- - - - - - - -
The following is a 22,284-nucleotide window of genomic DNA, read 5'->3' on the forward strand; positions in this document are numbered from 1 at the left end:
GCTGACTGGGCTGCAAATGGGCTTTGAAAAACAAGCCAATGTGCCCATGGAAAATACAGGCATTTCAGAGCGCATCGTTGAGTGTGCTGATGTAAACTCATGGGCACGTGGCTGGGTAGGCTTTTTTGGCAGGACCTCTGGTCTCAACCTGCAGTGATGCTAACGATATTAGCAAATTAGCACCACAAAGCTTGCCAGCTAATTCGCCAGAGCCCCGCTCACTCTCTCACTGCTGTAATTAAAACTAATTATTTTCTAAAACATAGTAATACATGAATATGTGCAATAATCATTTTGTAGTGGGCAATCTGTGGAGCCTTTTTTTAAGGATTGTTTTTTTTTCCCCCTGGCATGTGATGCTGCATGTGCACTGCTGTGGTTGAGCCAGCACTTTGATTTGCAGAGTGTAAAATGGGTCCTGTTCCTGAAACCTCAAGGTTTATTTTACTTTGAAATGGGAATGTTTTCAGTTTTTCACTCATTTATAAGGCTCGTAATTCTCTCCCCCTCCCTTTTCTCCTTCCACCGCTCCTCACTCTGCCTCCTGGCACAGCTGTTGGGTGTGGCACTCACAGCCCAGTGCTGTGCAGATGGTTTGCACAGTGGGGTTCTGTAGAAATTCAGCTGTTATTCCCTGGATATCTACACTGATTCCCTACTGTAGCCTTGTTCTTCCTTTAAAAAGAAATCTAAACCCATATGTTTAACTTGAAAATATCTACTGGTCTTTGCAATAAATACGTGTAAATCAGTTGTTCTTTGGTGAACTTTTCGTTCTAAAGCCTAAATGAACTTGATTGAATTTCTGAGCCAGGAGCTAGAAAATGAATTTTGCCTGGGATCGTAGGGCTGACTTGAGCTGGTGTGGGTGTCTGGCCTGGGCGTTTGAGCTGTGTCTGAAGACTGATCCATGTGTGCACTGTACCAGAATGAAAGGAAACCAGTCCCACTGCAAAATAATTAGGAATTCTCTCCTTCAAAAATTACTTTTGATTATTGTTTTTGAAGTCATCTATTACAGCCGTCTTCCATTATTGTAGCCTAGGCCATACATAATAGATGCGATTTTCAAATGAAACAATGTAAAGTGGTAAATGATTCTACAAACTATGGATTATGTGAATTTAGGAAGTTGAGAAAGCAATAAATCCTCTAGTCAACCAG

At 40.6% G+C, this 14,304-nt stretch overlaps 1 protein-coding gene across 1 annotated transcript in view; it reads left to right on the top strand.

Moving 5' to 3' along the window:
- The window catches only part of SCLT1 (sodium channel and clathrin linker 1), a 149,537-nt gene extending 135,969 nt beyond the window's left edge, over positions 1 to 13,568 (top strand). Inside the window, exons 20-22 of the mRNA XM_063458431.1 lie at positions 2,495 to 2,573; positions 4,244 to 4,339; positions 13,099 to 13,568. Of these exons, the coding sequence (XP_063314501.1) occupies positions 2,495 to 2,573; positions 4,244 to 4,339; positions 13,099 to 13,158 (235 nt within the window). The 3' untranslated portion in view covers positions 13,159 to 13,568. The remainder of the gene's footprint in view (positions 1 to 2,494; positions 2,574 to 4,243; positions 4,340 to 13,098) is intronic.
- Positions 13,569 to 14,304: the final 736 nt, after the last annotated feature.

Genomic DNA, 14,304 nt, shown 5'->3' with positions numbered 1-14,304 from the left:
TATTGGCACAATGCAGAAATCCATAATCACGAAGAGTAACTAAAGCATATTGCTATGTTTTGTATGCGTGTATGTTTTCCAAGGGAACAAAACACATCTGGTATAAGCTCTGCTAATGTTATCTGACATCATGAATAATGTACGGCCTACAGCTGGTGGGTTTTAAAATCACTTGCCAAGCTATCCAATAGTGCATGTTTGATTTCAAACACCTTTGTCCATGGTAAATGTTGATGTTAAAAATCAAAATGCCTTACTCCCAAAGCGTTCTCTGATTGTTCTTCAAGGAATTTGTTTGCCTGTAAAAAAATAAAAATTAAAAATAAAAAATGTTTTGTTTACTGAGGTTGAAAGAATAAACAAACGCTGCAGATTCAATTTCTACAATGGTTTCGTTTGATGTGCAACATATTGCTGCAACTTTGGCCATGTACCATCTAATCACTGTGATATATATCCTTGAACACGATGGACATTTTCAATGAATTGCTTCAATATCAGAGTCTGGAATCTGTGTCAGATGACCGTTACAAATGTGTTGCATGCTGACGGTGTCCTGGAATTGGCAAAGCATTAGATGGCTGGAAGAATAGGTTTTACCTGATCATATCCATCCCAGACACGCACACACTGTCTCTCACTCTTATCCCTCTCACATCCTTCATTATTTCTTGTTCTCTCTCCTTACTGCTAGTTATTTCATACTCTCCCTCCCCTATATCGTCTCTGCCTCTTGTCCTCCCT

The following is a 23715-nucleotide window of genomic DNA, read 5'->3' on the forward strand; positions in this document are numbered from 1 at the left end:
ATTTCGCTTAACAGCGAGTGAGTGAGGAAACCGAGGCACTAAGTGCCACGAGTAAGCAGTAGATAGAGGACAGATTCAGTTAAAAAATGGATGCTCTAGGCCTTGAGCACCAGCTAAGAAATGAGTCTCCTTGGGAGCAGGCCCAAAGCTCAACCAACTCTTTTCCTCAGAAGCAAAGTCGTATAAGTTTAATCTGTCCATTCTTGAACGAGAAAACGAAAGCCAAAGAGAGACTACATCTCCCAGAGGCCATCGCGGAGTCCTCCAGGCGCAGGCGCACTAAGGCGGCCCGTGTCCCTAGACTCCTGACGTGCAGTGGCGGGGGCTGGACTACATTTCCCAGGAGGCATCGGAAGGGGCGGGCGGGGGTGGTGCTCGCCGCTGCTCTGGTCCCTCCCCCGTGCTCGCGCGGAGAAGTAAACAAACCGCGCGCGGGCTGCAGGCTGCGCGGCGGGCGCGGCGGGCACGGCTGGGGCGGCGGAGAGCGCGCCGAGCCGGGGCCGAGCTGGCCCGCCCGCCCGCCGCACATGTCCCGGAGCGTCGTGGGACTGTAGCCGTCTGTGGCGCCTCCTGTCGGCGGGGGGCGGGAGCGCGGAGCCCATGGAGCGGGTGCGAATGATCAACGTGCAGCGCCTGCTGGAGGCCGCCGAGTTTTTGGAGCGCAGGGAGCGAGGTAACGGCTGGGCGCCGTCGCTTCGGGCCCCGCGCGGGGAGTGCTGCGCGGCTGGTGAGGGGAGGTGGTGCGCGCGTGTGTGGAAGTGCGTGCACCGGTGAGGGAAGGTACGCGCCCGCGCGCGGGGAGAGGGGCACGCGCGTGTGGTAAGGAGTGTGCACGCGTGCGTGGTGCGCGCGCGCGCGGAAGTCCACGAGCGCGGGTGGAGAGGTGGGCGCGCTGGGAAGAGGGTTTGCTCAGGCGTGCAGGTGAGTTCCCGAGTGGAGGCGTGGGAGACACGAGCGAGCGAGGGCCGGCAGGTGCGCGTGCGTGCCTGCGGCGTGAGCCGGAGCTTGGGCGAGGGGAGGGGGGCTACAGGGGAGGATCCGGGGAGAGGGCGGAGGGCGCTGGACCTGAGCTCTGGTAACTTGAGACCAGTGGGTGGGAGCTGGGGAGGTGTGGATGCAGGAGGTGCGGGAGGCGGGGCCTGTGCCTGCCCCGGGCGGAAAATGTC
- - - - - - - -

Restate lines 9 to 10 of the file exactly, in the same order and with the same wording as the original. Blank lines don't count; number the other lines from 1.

The following is a 23715-nucleotide window of genomic DNA, read 5'->3' on the forward strand; positions in this document are numbered from 1 at the left end:
ATTTCGCTTAACAGCGAGTGAGTGAGGAAACCGAGGCACTAAGTGCCACGAGTAAGCAGTAGATAGAGGACAGATTCAGTTAAAAAATGGATGCTCTAGGCCTTGAGCACCAGCTAAGAAATGAGTCTCCTTGGGAGCAGGCCCAAAGCTCAACCAACTCTTTTCCTCAGAAGCAAAGTCGTATAAGTTTAATCTGTCCATTCTTGAACGAGAAAACGAAAGCCAAAGAGAGACTACATCTCCCAGAGGCCATCGCGGAGTCCTCCAGGCGCAGGCGCACTAAGGCGGCCCGTGTCCCTAGACTCCTGACGTGCAGTGGCGGGGGCTGGACTACATTTCCCAGGAGGCATCGGAAGGGGCGGGCGGGGGTGGTGCTCGCCGCTGCTCTGGTCCCTCCCCCGTGCTCGCGCGGAGAAGTAAACAAACCGCGCGCGGGCTGCAGGCTGCGCGGCGGGCGCGGCGGGCACGGCTGGGGCGGCGGAGAGCGCGCCGAGCCGGGGCCGAGCTGGCCCGCCCGCCCGCCGCACATGTCCCGGAGCGTCGTGGGACTGTAGCCGTCTGTGGCGCCTCCTGTCGGCGGGGGGCGGGAGCGCGGAGCCCATGGAGCGGGTGCGAATGATCAACGTGCAGCGCCTGCTGGAGGCCGCCGAGTTTTTGGAGCGCAGGGAGCGAGGTAACGGCTGGGCGCCGTCGCTTCGGGCCCCGCGCGGGGAGTGCTGCGCGGCTGGTGAGGGGAGGTGGTGCGCGCGTGTGTGGAAGTGCGTGCACCGGTGAGGGAAGGTACGCGCCCGCGCGCGGGGAGAGGGGCACGCGCGTGTGGTAAGGAGTGTGCACGCGTGCGTGGTGCGCGCGCGCGCGGAAGTCCACGAGCGCGGGTGGAGAGGTGGGCGCGCTGGGAAGAGGGTTTGCTCAGGCGTGCAGGTGAGTTCCCGAGTGGAGGCGTGGGAGACACGAGCGAGCGAGGGCCGGCAGGTGCGCGTGCGTGCCTGCGGCGTGAGCCGGAGCTTGGGCGAGGGGAGGGGGGCTACAGGGGAGGATCCGGGGAGAGGGCGGAGGGCGCTGGACCTGAGCTCTGGTAACTTGAGACCAGTGGGTGGGAGCTGGGGAGGTGTGGATGCAGGAGGTGCGGGAGGCGGGGCCTGTGCCTGCCCCGGGCGGAAAATGTC